Miles was not at all pleased to learn of Jerome's detention in the Nez Perce camp, for it confounded his own incarceration of Joseph probably for purposes of seeking the people's final submission. [35] As frustrated as Miles became over the ill-timed venture, the officers and soldiers held decidedly mixed opinions about it. Lieutenant Woodruff wrote home that the command had little sympathy with Jerome. "We were all very much incensed at him." [36] And Captain Snyder noted in his diary that Jerome's dilemma had been brought on by "his own folly." [37] Apparently his company members, however, supported his boldness and bragged about it later, saying "that Jerome had performed as foolhardy an act as, up to that time, had occurred." [38] In any event, as evidenced by his subsequent assignments in regard to the Terry commission, Jerome was in no way penalized for the ruin of Miles's plan. [39]

Nez Perce reminiscent statements indicate that while Jerome fared well among his captors, Joseph did not. Yellow Wolf said that "Joseph was hobbled hands and feet. They took a double blanket. Soldiers rolled him in it like you roll papoose on cradle board. Chief Joseph could not use arms, could not walk about. He was put where there were mules, and not in soldier tent." [40] Yellow Wolf further said that a note from Jerome to Miles on the morning of October 2 describing his own good treatment led the soldiers to remove the hobbles from Joseph. [41] None of the military accounts—either official or personal—confirm that such extreme measures were employed. And Joseph did not mention this treatment in his account of the conflict, only that when Yellow Bull visited to check on his condition "General Miles would not let me leave the tent to see my friend alone." [42]

Because Jerome's predicament had compromised any meaningful result Miles may have entertained by holding Joseph indefinitely, plans were made to exchange the hostages on the morning of October 2. Messages passed between the camps. At the appointed time, Joseph appeared, accompanied by Miles and Lieutenant Maus, and they advanced under a white flag carried by Maus to a halfway point between the lines. There, Joseph and Jerome shook hands, then turned and went with their respective parties to their lines. [43] Jerome described the scene:

There were three Indians along with me. I suppose that was an interesting position. With the suspicion of treachery on both sides, thirteen of our men lay in their trenches scarcely forty rods off, with the rifles held at a dead rest on Joseph and my three Indian guards. More than twenty Indians had an equally sure sight over their Winchester's and Henry's [sic] straight at General Miles and me. I have since learned that Miles' staff officer held a cocked revolver in his bosom ready to fix Joseph if I should be harmed. The transfer passed without trouble, and I was restored to the command of my company. [44]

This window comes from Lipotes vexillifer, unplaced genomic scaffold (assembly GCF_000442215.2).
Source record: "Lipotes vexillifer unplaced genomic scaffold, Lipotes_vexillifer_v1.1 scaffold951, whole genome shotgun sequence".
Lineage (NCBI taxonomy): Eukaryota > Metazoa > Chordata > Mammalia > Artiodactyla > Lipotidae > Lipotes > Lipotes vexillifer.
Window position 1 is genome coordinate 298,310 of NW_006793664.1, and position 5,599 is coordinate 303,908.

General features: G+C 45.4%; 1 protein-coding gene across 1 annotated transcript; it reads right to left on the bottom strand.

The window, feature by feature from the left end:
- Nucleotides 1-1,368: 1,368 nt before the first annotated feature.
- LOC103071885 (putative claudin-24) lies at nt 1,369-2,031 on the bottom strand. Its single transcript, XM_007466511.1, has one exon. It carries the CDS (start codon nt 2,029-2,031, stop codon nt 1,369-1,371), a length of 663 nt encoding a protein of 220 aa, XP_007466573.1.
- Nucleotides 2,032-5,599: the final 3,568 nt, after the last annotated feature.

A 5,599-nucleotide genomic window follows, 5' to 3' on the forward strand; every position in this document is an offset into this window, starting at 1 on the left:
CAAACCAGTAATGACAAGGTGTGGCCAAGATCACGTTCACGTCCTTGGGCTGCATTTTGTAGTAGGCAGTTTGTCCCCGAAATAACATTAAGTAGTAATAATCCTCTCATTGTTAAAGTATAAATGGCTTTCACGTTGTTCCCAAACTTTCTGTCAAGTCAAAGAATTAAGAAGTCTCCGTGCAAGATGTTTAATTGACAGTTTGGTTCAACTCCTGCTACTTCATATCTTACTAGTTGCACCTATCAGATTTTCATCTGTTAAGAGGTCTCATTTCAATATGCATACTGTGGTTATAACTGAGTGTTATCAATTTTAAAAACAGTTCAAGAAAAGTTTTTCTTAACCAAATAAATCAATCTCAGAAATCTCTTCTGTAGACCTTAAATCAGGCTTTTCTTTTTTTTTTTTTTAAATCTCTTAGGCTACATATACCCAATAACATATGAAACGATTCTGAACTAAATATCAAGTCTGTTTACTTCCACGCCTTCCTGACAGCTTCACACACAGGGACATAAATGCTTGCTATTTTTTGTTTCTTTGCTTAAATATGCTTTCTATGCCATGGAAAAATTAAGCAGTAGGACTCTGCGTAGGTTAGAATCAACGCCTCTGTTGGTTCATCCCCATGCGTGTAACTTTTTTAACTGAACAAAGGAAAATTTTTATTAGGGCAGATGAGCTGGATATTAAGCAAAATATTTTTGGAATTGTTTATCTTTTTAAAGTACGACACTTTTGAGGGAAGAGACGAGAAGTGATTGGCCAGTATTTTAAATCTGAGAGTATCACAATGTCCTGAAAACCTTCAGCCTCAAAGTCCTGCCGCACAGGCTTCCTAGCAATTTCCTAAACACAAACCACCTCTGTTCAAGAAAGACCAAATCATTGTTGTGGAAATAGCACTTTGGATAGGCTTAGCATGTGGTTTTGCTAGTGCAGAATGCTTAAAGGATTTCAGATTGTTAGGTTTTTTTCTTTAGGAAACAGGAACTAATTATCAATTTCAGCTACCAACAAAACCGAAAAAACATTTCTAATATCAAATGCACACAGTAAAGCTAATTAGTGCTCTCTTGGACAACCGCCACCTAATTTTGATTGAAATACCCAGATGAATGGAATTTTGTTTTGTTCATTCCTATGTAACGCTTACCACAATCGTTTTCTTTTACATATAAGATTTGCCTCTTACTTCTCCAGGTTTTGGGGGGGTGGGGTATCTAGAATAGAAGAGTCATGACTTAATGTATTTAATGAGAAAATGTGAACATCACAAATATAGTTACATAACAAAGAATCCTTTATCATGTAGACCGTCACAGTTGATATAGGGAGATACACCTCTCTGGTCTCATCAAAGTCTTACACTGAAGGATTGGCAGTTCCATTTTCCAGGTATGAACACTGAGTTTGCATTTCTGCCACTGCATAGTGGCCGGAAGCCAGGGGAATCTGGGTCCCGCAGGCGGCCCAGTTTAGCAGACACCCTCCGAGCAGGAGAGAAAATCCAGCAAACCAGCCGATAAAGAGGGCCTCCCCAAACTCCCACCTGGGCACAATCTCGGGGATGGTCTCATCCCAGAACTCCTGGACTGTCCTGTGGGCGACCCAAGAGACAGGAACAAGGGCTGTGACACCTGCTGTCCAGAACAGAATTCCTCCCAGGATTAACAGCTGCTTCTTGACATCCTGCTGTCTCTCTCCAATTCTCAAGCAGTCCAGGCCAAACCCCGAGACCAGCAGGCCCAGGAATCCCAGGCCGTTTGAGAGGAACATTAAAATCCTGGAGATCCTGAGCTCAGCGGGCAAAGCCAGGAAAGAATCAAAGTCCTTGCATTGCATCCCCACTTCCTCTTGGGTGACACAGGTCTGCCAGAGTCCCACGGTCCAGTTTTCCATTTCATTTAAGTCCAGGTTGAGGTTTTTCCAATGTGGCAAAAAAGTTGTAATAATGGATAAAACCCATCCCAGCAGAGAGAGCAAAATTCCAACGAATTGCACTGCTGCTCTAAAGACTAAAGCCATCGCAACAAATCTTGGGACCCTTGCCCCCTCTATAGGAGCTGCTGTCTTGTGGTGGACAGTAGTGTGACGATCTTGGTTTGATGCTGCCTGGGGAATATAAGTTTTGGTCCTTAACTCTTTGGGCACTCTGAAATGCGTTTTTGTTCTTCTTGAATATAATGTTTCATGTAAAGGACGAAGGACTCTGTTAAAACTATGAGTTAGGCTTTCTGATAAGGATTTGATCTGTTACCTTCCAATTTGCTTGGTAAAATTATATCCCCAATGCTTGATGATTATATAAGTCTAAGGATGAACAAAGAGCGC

Jerome passed on to Miles whatever intelligence he had gained during his tenure in the camp. He had counted only about 250 people, of whom but 100 were warriors. He said that when the men entered the rifle pits they carried three guns apiece, "one a repeating rifle for close quarters." [45] The warriors, meanwhile, debated mounting an all-out charge on the troops to free themselves. Tom Hill started forward with his gun, but attracted only two followers and turned back. "I made up my mind to tell the people to quit fighting," he said. [46]

At about 4:00 p.m. on the afternoon of October 1, while Joseph and Jerome still reposed in their respective detainment areas, Quartermaster Francis M. Gibson's wagon train finally pulled up with Captain Brotherton's escort, eliciting a rousing cheer from the troops. "Yellowstone" Kelly and another scout, sent by Miles the preceding night to guide it forward, had passed the train in the darkness and had then been diverted by the discovery of some stampeded cavalry horses two miles from the army camp that Kelly later rounded up and brought in. With the train came the tents for the command and especially for the wounded. But the placement of the latter after dark drew fire from the warriors when their interiors were lighted, compelling Tilton to move the wounded via stretchers back to a more protected hospital site next to Miles's headquarters along the Snake Creek bottom. There, remembered a sergeant, "the tents where the wounded were were put down and walled up to protect them fr[om] cold." [47] Of the two ambulances that had accompanied the train, one had been abandoned on the trail, and the other was in dilapidated shape, its top missing. [48] Also arriving was the bronze twelve-pounder Napoleon gun, whose presence would soon add a new and horrifying dimension to Miles's efforts to dislodge the people. [49]